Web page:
"Zach Wyner doesn’t press the kids he works with about their alleged crimes. Instead, he encourages them to tell the stories that are inside them: whether that’s about their families, their passions, or the futures they dream of."
"It's this almost poetic ability to capture and analyze the moment and the fragments of life that pass through crisis, relationships, choices, and consequences that keep What We Never Had alive and moving through a post-college world where one door has shut and the next remains ajar, facing both possibilities and the unknown. Readers with an affinity for humor, poetic language, and an unusual narrative approach that uses the form "you" to capture life's subtler nuances will find this novel to be unerringly precise and pointed in its protagonist's journey through the netherworld that often represents the post-college condition."
"I recently watched Mike Birbiglia’s movie, Don’t Think Twice, and one of my favorite lines was, “Your twenties are all about hope and then your thirties are all about realizing how dumb it was to hope.” We’re shown this kind of mentality throughout What We Never Had. The main character Josh—though not quite thirty—is starting to develop a similar outlook on life. It is mentioned, but never fully developed, about how he came back to Los Angeles to try and make it as an actor, but it didn’t pan out. He failed years before the story takes place and now we’re watching him readjust his expectations for life. The acting element is a small piece of the greater narrative and while we don’t get the full story we’re not supposed to because the core of Zach Wyner’s novel is what comes after."
"The book tells the story of Josh, a twenty-something guy living in Hollywood during the tense, post-Iraq invasion days of 2003. Josh, whose ambitions as an actor have come to naught, has found a job supervising privileged teens in a high school “Homework Club.” His friends Bill and Amare aren’t so lucky. Chronically unemployed, they spend their days railing against the state of the world and their nights crashing on the couch of Josh’s one-bedroom apartment."
3-5 minute read for anyone interested in where the inspiration for What We Never Had came from, what challenges I encountered, what advice I'd give to fellow writers and where I see the publishing industry heading.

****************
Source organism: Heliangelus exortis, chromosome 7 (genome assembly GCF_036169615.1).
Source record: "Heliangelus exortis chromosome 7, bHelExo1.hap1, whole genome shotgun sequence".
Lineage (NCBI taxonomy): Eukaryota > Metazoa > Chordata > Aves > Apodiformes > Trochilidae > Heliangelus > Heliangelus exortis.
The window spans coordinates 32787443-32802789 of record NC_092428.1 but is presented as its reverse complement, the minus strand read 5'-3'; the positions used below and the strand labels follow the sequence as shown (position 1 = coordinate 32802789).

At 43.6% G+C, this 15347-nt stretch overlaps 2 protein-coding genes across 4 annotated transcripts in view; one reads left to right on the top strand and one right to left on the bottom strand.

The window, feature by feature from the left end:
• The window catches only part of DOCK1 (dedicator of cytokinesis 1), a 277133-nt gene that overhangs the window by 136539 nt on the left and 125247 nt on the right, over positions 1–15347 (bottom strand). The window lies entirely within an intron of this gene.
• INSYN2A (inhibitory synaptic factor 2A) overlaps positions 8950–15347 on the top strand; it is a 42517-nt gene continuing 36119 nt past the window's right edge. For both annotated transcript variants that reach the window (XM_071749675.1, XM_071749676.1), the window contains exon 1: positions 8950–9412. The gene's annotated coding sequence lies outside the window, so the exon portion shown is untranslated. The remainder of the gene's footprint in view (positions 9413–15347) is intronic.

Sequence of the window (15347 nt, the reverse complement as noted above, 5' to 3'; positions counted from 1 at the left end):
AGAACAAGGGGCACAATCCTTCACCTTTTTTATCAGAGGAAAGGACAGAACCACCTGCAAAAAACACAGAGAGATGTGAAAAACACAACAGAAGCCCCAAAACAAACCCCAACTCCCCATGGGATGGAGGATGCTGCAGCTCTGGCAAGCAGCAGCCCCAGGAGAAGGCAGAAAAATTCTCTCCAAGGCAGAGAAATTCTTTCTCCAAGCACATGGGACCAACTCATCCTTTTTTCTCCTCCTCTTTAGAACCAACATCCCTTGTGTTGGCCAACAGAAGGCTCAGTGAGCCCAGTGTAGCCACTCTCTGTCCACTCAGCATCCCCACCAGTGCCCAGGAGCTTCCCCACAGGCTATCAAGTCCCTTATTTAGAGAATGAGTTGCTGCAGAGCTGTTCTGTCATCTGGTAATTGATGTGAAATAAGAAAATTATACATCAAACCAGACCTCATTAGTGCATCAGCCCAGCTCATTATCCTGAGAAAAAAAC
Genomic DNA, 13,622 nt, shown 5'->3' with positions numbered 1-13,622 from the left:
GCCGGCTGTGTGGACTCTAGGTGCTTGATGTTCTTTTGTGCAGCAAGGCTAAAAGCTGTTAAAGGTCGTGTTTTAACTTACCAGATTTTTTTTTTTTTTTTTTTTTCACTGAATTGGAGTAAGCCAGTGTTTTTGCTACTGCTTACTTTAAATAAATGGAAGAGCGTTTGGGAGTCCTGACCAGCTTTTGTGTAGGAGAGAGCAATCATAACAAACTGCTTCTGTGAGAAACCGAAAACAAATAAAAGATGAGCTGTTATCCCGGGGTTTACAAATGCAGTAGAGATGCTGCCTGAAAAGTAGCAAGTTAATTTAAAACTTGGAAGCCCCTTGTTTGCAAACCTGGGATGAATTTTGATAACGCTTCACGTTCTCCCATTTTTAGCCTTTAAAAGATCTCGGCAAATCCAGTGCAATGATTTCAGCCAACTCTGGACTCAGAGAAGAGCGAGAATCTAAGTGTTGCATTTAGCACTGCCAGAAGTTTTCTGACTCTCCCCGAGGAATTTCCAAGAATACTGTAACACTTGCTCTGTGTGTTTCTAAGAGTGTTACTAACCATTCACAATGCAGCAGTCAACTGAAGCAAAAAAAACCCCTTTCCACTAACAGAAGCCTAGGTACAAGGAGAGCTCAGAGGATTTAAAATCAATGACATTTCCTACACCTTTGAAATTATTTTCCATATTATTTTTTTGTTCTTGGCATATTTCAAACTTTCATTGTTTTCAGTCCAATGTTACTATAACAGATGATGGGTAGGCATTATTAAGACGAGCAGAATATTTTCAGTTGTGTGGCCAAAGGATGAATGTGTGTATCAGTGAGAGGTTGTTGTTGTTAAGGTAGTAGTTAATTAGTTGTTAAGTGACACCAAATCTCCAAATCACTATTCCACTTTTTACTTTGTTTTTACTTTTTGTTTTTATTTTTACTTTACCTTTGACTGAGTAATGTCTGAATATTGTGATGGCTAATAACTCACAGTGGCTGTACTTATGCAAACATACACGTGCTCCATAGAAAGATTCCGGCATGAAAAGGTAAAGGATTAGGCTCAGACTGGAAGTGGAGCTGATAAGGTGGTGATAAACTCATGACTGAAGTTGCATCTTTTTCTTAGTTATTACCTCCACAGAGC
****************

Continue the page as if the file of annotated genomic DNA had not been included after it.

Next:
"Art is connection. And yes. We need it desperately. In a world in which empathy is under a digital siege, and propaganda is sharpening our fears into murderous hatred, we desperately need art so we might connect our experiences to other people’s experiences, and in so doing recognize our shared humanity."
In this interview, I discuss writing in the second person, the inspiration for the characters in What We Never Had, my writing process, the sociopolitical landscape of 2003 and the way in which that landscape shaped the characters.
Please join me for a reading, discussion and book signing on September 15th at 7PM at Diesel, a Bookstore, on College Ave in Oakland.
More events on the way, including:
- 9/29: An evening of highbrow literary luminosity with Calder G. Lorenz at The Booksmith, in San Francisco.
- 9/30: Los Angeles Book Launch at Stories Books and Cafe in Echo Park. (More info coming soon.)
By the way, follow this link to see the updated cover with blurbs from force of nature Joshua Mohr and actual rock star Alex Ebert.
"A stunning debut reminiscent of Joshua Ferris’ Then We Came To An End, Zach Wyner’s What We Never Had is a fresh and interesting new voice in American literary fiction."
I'm very excited to announce that my first novel, What We Never Had, is being published by Rare Bird Books.
It'll be out September 13.
From the press release:
"Meet Josh, a paragon for the modern postcollegiate. He has a job with no upward path, and a dysfunctional relationship with his ex. Through his work with teenagers, he begins to find definition through the haze, gradually discovering purpose and a measure of self-respect. After two shiftless friends take up residence in his apartment, using his couch as a podium to rail against the world, he takes stock of who he is versus who he wants to be. And when his troubled ex finds herself in real danger, Josh can't resist the allure of playing the savior, but now he may have a little wisdom on his side."